U.S. Supreme Court half in light, half in shadow
By Peter Schulte profile image Peter Schulte
4 min read

U.S. Supreme Court rules in favor of Black Alabama voters in unexpected defense of Voting Rights Act

And nine more of this week's milestones for climate, justice, democracy, health, and more.

Supreme Court rules in favor of Black Alabama voters in unexpected defense of Voting Rights Act

The U.S. Supreme Court has issued a 5-4 ruling that compels lawmakers in Alabama to redraw congressional districts in order to more equitably represent Black voters. To the surprise of many, in addition to the Court's three liberal justices, conservative justices John Roberts and Brett Kavanaugh agreed that current maps were in violation of the Voting Rights Act of 1965.

Though roughly 25% of the Alabama population is Black, Republican lawmakers had districted the state such that only one of the seven congressional districts was likely to reflect the will of Black voters. This process, known as gerrymandering, is used throughout the country by partisan lawmakers to unduly tip the scales of elections in their favor.

This surprising ruling will reverberate throughout American politics for years to come, likely also compelling redistricting in Louisiana and potentially many other states, including Georgia, Texas, and South Carolina. With any luck, it's the first of many judicial rulings to help ensure that our laws and governments reflect the will of the people.

New York protects “the birds & the bees” with nation-leading pesticides legislation

The Birds and Bees Protection Act bans neonic pesticides uses that provide no economic benefits to users or are replaceable with safer, effective alternatives.

Shipibo communities create Indigenous guard to protect Peruvian Amazon from deforestation

The “Indigenous guard” (La Guardia Indígena) will carry out patrols across 175 Indigenous communities in the Peruvian Amazon.

Japanese higher court rules in favor of marriage equality

The ruling adds further pressure on the Japanese parliament to legalize same-sex marriages. Japan remains the only country in the G7 that has not legalized marriage equality.

Seth Marnin makes history as U.S.’s first out trans male judge

New York Gov. Kathy Hochul (D) has appointed the state’s first out transgender judge and the nation’s first trans man ever to serve on a judicial bench.

California expands Dolly Parton’s Imagination Library to provide universal access to free books for young children

All California children under 5 will be eligible to receive a free book in the mail every month as the program scales over the next several years.

World-first space solar demonstration beams power from orbit to Earth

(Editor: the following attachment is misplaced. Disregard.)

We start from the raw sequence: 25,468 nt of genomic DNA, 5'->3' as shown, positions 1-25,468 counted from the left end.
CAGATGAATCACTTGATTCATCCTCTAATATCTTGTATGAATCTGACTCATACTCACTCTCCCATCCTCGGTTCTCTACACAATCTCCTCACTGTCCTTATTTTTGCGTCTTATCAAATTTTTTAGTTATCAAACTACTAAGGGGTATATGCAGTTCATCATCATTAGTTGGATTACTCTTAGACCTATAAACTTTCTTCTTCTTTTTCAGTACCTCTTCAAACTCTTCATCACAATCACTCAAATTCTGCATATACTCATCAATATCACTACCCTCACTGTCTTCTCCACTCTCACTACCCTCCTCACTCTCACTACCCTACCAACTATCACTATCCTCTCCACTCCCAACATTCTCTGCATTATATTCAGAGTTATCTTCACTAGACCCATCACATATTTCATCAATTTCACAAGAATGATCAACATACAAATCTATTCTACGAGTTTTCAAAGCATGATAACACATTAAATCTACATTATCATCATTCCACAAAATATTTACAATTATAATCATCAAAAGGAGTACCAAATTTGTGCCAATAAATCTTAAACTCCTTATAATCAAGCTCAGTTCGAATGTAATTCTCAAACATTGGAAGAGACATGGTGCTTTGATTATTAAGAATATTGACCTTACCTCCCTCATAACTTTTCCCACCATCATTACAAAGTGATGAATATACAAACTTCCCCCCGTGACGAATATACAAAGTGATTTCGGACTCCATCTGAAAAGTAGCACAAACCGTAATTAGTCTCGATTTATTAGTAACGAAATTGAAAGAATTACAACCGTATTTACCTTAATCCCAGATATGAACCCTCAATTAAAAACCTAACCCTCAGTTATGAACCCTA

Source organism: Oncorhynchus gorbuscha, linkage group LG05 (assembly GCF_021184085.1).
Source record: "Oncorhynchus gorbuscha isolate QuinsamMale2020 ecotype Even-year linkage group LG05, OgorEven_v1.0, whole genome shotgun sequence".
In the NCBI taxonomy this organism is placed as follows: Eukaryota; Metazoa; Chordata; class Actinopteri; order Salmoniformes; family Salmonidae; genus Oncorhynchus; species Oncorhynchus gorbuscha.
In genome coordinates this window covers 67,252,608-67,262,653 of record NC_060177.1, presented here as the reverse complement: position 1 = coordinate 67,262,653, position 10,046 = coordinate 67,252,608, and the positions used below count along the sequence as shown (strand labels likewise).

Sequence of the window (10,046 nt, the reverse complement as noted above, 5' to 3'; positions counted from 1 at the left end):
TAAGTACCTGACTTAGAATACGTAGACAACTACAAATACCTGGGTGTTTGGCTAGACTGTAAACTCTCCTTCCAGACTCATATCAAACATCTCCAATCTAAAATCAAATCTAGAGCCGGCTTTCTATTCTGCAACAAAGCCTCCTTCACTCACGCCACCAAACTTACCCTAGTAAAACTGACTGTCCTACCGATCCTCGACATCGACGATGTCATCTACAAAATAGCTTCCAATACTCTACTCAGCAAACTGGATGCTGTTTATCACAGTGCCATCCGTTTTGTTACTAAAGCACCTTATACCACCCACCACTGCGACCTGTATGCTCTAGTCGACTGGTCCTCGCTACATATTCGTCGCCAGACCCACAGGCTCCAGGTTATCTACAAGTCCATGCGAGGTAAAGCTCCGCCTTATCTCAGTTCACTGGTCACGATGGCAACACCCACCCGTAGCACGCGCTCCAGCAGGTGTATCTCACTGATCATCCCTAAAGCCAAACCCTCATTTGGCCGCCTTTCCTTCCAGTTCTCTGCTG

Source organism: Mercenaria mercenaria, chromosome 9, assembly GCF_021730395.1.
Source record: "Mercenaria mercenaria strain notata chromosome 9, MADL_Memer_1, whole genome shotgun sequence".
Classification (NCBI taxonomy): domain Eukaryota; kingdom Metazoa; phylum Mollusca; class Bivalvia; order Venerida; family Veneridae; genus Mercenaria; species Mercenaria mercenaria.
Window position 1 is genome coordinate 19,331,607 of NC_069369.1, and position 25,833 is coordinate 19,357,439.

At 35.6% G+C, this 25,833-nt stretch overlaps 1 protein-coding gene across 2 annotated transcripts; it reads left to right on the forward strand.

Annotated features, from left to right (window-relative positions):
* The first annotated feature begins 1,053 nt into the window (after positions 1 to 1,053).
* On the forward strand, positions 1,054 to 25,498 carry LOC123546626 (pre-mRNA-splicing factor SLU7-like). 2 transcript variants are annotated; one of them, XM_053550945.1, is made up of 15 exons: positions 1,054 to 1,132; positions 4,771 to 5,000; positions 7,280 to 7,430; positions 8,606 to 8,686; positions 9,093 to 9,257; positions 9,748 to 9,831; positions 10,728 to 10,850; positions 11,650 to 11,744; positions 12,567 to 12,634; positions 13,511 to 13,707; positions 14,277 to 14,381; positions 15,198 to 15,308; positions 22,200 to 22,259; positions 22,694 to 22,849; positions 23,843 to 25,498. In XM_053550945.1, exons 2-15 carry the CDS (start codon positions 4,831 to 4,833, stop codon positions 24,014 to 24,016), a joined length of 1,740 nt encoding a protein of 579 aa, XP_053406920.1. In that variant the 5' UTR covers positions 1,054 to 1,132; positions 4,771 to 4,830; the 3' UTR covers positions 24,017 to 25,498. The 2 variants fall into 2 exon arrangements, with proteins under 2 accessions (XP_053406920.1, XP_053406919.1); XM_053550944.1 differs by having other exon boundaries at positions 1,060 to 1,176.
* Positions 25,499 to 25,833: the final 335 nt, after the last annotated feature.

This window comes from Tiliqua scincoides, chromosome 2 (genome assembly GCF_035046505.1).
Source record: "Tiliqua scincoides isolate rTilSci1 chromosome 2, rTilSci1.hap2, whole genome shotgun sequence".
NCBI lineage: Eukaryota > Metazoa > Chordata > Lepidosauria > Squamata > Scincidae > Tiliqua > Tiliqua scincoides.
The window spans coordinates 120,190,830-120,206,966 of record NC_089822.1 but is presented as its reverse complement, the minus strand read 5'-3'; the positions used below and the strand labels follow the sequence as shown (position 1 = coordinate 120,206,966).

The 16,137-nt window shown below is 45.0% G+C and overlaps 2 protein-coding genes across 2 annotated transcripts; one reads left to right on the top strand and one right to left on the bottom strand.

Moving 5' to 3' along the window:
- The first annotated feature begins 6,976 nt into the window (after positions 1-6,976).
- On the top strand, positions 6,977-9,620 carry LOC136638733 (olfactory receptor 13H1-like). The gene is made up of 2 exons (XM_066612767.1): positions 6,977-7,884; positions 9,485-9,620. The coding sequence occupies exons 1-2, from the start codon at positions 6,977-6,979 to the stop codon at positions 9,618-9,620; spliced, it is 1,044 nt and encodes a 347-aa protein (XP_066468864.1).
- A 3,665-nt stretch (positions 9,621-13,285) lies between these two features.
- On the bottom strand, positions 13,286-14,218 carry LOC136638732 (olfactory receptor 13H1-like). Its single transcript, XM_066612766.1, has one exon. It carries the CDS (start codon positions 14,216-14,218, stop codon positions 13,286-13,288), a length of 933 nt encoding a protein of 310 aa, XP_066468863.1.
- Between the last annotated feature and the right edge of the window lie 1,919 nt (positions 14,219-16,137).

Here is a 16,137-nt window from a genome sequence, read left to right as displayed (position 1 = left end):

A Caltech team is celebrating the world's first space-based wireless power transmission and the first time detectable levels of power have been beamed down to Earth.

U.S. issues 20-year ban on drilling bear Indigenous cultural site in New Mexico

Chaco Culture National Historical Park and the surrounding landscape contain irreplaceable cultural sites where Pueblo and Tribal Nations continue to honor their ancestral customs.

The amendment follows similar rulings in Denmark and Spain where the law was recently changed to define rape as sexual assault without explicit consent.

Meningitis vaccine trial in Mali and The Gambia shows promise in “groundbreaking” development

The Serum Institute of India and Path successfully tested an effective and affordable vaccine for meningitis, a disease that claims the lives of an estimated 250,000 people each year.

U.S. President Lyndon Johnson signs the Voting Rights Act (1965 C.E.)

According to the U.S. Department of Justice, the Act is considered to be the most effective piece of federal civil rights legislation ever enacted in the country.

U.S. ends partisan gerrymandering through historic federal legislation (2029 C.E. ???)

The historic law requires all states to establish independent, bipartisan redistricting commissions to draw fair statewide district maps after each decennial census.

These milestones – past, present & future – have been added to:

Archive of Human Genius

Our directory of purpose-driven organizations, leaders & resources:

Teal Pages

You cannot be anything you want to be

We often try to inspire ourselves and others by saying that we can be anything we want to be. We can do anything we put our minds to.

This belief can definitely help us break past self-imposed limitations and widen our horizons of possibility. And it can help us build determination and resilience.

Unfortunately, it's also pretty clearly untrue.

I will never play in the NBA. I will never be a Nobel-winning chemist. I will never be a mother. I cannot walk to China. I cannot breathe underwater. These aspirations are all either physically impossible or simply aren't possibilities that align with my actual gifts or circumstances in life.

You cannot be anything you want to be. You cannot do anything you put your mind to. Believing so just sets you up to feel like a failure when the reality of your life inevitably falls short of your wildest dreams and aspirations.

But you are the only person ever in the existence of the universe who can be you. And that's f*cking awesome!

So what does it mean to be you? What would it look like to be the most you you can possibly be? What would it take for that to be enough?

Peter Schulte

Purpose & Leadership Coach

Founder & Executive Director, Spark of Genius

Bellingham, WA USA / Lummi & Nooksack lands


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